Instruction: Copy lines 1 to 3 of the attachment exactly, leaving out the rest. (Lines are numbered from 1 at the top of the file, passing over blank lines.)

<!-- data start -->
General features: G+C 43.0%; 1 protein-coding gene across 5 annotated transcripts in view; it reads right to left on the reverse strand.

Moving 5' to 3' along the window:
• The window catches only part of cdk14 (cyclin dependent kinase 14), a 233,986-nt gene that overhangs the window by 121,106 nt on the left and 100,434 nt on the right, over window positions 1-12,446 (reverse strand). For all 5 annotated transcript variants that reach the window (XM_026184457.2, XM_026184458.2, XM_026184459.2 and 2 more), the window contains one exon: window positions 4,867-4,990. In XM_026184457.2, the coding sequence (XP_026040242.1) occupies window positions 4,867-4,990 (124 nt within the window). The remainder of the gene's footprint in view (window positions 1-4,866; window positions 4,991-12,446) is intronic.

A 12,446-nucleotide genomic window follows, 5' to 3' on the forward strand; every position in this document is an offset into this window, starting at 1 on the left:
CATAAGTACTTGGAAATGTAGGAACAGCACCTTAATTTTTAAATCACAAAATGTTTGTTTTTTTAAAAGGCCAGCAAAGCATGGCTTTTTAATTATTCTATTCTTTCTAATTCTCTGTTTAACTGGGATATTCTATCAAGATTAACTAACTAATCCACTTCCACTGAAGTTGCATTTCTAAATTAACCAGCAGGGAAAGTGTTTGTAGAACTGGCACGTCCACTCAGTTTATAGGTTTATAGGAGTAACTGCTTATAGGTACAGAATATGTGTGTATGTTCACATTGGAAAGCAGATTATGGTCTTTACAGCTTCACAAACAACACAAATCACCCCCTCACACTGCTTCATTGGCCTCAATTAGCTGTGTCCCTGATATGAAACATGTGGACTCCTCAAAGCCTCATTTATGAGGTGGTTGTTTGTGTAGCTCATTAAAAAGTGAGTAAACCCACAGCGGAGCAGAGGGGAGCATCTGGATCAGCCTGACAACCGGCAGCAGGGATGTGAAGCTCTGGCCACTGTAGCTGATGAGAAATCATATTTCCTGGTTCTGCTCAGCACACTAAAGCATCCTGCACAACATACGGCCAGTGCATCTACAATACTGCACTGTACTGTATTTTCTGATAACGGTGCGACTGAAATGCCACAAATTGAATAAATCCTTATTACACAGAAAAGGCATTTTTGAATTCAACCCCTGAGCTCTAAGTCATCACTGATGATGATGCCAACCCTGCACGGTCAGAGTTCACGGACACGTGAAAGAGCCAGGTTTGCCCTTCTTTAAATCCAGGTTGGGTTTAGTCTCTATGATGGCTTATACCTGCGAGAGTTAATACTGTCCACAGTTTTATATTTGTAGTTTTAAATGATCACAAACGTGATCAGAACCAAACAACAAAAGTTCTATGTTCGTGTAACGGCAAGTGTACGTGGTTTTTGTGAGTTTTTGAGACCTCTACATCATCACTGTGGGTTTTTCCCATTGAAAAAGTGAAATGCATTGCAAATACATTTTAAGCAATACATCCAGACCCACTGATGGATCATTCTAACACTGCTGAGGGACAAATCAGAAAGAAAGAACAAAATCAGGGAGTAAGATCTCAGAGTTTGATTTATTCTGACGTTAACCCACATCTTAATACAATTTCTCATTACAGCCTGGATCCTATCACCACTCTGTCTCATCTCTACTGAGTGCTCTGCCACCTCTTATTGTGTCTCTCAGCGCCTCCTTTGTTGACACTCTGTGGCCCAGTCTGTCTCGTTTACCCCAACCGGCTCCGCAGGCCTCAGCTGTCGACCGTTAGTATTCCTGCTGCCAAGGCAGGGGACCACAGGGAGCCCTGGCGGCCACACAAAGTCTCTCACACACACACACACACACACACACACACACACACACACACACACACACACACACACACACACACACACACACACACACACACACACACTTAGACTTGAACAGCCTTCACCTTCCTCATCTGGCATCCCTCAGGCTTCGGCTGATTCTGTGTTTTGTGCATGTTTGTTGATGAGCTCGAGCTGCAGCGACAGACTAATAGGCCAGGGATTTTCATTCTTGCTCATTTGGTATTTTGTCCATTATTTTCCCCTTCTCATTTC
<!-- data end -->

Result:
General features: G+C 43.0%; 1 protein-coding gene across 5 annotated transcripts in view; it reads right to left on the reverse strand.

Moving 5' to 3' along the window:
• The window catches only part of cdk14 (cyclin dependent kinase 14), a 233,986-nt gene that overhangs the window by 121,106 nt on the left and 100,434 nt on the right, over window positions 1-12,446 (reverse strand). For all 5 annotated transcript variants that reach the window (XM_026184457.2, XM_026184458.2, XM_026184459.2 and 2 more), the window contains one exon: window positions 4,867-4,990. In XM_026184457.2, the coding sequence (XP_026040242.1) occupies window positions 4,867-4,990 (124 nt within the window). The remainder of the gene's footprint in view (window positions 1-4,866; window positions 4,991-12,446) is intronic.